Sullivan requests assistance from a Lieutenant in Al Capone's crime syndicate, Frank Nitti, in order to get revenge on Connor, but when he is rejected, Sullivan and his son begin a string of mob-owned bank robberies in order to steal the syndicate's laundered money. Sullivan hopes to coerce Capone into giving Connor up for the money, but instead Capone dispatches assassin Harlen Maguire to kill Sullivan and his son. Maguire sets up a trap for Sullivan with the aid of Rooney's accountant, Alexander Rance. Sullivan arrives at Rance's hotel room, seeking assistance, and Rance stalls him long enough for Maguire to arrive at his room. Rance is killed in the crossfire of the ensuing gunfight, but Sullivan escapes with a bullet wound in his left arm. Maguire escapes as well, though his face is left disfigured from a debris wound. Sullivan Jr.
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1 of 1 people found the following review helpful By THE OUTCAST TOP 1000 REVIEWER on 17 Jan. 2015
Format: Blu-ray
This film for me is Sam Mendes(sky fall) best film. Michael Sullivan(tom hanks) son witnesses a murder by his employers son, who is played by Daniel Craig(James bond) who is a truly evil man, his dad who is played by the legend Paul Newman(cool hand luke) who will do anything to protect his son and with his son who is next in line to take over the family business, there is no limits to how bad this man can be, even when he kills Sulliivan's wife and Son to cover up his crime, he still won't take any action against his son, but this was a big mistake, with Sullivan taking revenge on his former employer in a very big way.

The best part of the film was when Paul Newman was walking out of the bar with his crew, then the music kicks in with Newmans crew being shot left right and centre, WOW! a wonderful part of the film, the thing I love about this film is the score with Thomas Newman(The Shawshank Redemption)was just stunning, if not the best I have heard, we have james horner(R.I.P), james newton howard, Hans Zimmer, and Thomas Newman they are the best composers in Hollywood, and this is what I love about films, if you have a ok film but the score is good then this could make the film better, this is one of the reasons why I love films. Road to Perdition is a top film and should of won loads of Oscars.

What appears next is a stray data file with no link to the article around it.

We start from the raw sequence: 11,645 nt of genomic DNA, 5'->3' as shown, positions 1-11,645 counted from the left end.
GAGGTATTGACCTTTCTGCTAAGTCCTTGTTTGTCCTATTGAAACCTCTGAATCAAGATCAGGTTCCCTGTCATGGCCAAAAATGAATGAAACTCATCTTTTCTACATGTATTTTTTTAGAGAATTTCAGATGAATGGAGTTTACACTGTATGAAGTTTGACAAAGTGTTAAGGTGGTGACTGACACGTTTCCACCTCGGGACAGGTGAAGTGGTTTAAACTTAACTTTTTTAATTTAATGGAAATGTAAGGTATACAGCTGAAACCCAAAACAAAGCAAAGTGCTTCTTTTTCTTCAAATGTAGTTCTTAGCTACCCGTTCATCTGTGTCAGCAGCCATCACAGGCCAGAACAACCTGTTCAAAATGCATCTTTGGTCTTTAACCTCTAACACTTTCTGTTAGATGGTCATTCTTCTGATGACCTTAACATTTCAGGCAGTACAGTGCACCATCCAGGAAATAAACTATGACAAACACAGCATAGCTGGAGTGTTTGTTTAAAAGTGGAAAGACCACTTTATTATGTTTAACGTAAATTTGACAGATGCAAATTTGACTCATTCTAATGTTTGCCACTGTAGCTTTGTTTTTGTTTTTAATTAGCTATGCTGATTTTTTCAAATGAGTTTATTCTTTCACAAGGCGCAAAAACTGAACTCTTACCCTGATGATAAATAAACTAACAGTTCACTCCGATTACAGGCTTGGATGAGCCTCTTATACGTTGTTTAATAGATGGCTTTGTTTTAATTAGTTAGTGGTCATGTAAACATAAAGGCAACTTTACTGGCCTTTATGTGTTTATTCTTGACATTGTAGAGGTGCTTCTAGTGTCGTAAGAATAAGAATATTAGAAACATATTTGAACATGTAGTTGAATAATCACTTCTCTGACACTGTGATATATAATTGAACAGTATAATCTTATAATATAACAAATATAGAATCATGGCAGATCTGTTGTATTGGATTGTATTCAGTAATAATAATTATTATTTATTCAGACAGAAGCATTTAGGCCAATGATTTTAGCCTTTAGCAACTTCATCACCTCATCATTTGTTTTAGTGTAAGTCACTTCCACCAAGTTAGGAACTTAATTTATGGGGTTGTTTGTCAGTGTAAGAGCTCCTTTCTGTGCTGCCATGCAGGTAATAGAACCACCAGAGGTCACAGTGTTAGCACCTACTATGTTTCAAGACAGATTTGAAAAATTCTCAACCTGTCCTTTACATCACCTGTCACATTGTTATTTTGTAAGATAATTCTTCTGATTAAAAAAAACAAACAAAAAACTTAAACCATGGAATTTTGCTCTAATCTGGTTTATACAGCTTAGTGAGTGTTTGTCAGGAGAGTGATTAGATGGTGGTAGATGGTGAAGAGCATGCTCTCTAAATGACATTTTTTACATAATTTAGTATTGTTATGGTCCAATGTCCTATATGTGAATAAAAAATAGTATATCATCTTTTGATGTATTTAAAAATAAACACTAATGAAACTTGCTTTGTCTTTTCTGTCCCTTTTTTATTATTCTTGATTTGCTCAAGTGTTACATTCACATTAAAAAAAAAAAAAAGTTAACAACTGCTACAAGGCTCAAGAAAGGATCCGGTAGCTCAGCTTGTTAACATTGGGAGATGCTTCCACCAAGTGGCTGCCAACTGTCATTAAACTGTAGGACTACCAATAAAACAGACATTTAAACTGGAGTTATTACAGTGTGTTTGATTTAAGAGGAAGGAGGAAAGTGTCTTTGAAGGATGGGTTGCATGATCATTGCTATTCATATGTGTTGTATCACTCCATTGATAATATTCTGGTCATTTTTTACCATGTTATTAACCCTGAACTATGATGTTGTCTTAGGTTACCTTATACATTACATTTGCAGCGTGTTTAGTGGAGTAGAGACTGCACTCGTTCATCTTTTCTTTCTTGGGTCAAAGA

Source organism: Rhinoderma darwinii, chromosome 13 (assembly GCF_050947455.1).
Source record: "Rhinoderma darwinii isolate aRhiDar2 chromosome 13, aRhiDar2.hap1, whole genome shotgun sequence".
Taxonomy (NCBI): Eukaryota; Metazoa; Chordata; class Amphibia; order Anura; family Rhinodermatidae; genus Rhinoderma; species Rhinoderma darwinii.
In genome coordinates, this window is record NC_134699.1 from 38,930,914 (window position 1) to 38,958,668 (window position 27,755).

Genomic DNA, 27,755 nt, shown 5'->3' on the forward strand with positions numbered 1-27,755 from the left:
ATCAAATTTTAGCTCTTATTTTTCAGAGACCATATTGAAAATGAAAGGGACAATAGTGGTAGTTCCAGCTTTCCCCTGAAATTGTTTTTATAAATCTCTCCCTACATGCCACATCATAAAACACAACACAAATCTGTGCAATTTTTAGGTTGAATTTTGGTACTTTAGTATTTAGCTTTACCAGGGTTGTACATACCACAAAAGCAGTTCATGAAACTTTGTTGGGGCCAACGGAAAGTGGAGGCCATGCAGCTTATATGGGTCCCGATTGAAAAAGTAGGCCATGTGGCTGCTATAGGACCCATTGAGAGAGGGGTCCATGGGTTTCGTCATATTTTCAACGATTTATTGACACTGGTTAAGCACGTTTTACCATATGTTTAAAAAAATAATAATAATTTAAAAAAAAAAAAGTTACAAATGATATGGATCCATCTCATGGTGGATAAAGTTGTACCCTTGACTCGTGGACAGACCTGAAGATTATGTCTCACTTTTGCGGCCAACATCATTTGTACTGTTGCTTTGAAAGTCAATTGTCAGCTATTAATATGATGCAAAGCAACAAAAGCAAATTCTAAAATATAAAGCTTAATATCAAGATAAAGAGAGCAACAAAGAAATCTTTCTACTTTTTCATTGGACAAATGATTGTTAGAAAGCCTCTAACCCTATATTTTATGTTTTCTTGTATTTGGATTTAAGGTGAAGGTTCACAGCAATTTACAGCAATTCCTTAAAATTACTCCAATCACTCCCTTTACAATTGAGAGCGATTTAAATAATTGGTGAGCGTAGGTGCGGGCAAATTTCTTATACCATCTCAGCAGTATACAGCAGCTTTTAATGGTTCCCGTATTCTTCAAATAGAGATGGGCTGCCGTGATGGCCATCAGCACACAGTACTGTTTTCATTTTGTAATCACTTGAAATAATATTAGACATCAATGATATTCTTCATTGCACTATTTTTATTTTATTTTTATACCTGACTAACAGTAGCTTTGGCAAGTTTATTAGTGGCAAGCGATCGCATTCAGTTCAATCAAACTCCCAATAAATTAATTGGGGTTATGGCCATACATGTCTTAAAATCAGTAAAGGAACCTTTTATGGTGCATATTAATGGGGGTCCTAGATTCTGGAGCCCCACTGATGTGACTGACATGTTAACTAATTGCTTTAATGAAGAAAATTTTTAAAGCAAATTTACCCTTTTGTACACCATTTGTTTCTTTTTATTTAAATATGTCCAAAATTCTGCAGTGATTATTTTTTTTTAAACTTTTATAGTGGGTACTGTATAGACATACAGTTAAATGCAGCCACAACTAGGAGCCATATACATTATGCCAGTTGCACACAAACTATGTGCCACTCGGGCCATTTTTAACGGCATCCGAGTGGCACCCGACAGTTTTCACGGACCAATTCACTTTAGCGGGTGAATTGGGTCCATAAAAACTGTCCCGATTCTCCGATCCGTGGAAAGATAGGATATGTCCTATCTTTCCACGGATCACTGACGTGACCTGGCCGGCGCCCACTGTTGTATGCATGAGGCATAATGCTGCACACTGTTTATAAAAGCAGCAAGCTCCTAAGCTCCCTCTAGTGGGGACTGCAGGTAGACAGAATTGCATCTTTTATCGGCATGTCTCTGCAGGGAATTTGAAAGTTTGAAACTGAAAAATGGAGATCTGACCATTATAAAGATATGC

***FEATURES BELOW***

Commentary by Director Sam Mendes
Sam Mendes Feature introduction
A cinematic Life: The art and influence of Conrad Hall
The library: A further Exploration of the world of Road to Perdition
Deleted Scenes with (optional) commentary by director sam mendes
HBO Special: The Making of Road to Perdition

The Blu-ray contains I Digital Copy
and a very nice outer card-slip.
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22 of 26 people found the following review helpful By Mary Whipple HALL OF FAMETOP 100 REVIEWER on 27 Nov. 2004
Format: DVD
This suspense-filled story of Michael Sullivan (Tom Hanks), directed by Sam Mendes, has as much style and cinematic brilliance as American Beauty, though it is much darker. Sullivan, the adoptive son of John Rooney (Paul Newman), is a cold-blooded killer working for his crime boss "father" in the winter of 1931, when his own twelve-year-old son, Mike Jr., inadvertently witnesses a "hit" in which his father participates. Subsequently, the Sullivans, father and son, take off for Chicago to meet with Frank Nitti (Stanley Tucci), underworld lieutenant to Al Capone. Mike Sullivan, Sr. is also hoping to get to Perdition, an appropriately named Midwestern town, so he can leave is son with his sister-in-law. Sadistic hitman Harlan Maguire (Jude Law), who enjoys photographing the death throes of his victims, is soon on the Sullivans' trail to the midwest.
Conrad L. Hall, to whom the film is dedicated, uses photography to its fullest advantage, winning a posthumous Academy Award for his cinematography. Shot in winter, the film preserves the flavor of early black and white films, with sharp, black and white contrasts, and the use of dark, somber colors, when colors are used at all. Snow, ice, rain, and fog perpetuate the cold darkness of the scenes, and Hall's use of architectural framing is stunning, particularly his repeated use of windows. He keeps the scenes simple, often focusing on individual characters in contexts which reveal their emotional states. In one memorable scene, for example, light from a streetlight outside a window casts the shadow of rain on an interior wall, suggesting both tears and cleansing.
Newman is terrific as an aging mob boss, playing his part with just the right mix of frailty and cruelty (for which he won the Academy Award as Best Supporting Actor).